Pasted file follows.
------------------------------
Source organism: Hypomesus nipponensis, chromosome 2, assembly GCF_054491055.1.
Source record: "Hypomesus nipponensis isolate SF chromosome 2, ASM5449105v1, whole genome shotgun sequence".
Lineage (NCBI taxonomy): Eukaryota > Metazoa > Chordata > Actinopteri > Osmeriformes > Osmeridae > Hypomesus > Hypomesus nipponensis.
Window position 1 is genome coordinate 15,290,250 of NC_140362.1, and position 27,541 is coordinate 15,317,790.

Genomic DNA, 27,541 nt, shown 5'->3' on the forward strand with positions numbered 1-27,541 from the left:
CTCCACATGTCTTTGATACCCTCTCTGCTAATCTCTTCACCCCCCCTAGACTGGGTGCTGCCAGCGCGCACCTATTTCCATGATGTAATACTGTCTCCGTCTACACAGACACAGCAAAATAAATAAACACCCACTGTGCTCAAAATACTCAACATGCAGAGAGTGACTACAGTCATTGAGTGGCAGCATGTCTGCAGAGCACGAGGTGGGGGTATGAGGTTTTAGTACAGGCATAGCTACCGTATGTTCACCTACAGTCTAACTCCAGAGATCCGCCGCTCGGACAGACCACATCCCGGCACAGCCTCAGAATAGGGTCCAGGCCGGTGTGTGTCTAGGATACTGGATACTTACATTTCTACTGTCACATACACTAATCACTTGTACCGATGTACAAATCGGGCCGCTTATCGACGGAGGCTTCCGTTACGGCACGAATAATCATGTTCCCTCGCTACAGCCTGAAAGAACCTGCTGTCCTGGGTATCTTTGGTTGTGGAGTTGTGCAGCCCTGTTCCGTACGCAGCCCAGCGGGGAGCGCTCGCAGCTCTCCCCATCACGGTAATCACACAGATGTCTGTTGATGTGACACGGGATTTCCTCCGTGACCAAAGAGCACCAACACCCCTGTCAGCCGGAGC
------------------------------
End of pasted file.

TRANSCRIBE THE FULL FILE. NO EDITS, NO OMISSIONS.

Source organism: Hypomesus nipponensis, chromosome 2, assembly GCF_054491055.1.
Source record: "Hypomesus nipponensis isolate SF chromosome 2, ASM5449105v1, whole genome shotgun sequence".
Lineage (NCBI taxonomy): Eukaryota > Metazoa > Chordata > Actinopteri > Osmeriformes > Osmeridae > Hypomesus > Hypomesus nipponensis.
Window position 1 is genome coordinate 15,290,250 of NC_140362.1, and position 27,541 is coordinate 15,317,790.

Genomic DNA, 27,541 nt, shown 5'->3' on the forward strand with positions numbered 1-27,541 from the left:
CTCCACATGTCTTTGATACCCTCTCTGCTAATCTCTTCACCCCCCCTAGACTGGGTGCTGCCAGCGCGCACCTATTTCCATGATGTAATACTGTCTCCGTCTACACAGACACAGCAAAATAAATAAACACCCACTGTGCTCAAAATACTCAACATGCAGAGAGTGACTACAGTCATTGAGTGGCAGCATGTCTGCAGAGCACGAGGTGGGGGTATGAGGTTTTAGTACAGGCATAGCTACCGTATGTTCACCTACAGTCTAACTCCAGAGATCCGCCGCTCGGACAGACCACATCCCGGCACAGCCTCAGAATAGGGTCCAGGCCGGTGTGTGTCTAGGATACTGGATACTTACATTTCTACTGTCACATACACTAATCACTTGTACCGATGTACAAATCGGGCCGCTTATCGACGGAGGCTTCCGTTACGGCACGAATAATCATGTTCCCTCGCTACAGCCTGAAAGAACCTGCTGTCCTGGGTATCTTTGGTTGTGGAGTTGTGCAGCCCTGTTCCGTACGCAGCCCAGCGGGGAGCGCTCGCAGCTCTCCCCATCACGGTAATCACACAGATGTCTGTTGATGTGACACGGGATTTCCTCCGTGACCAAAGAGCACCAACACCCCTGTCAGCCGGAGC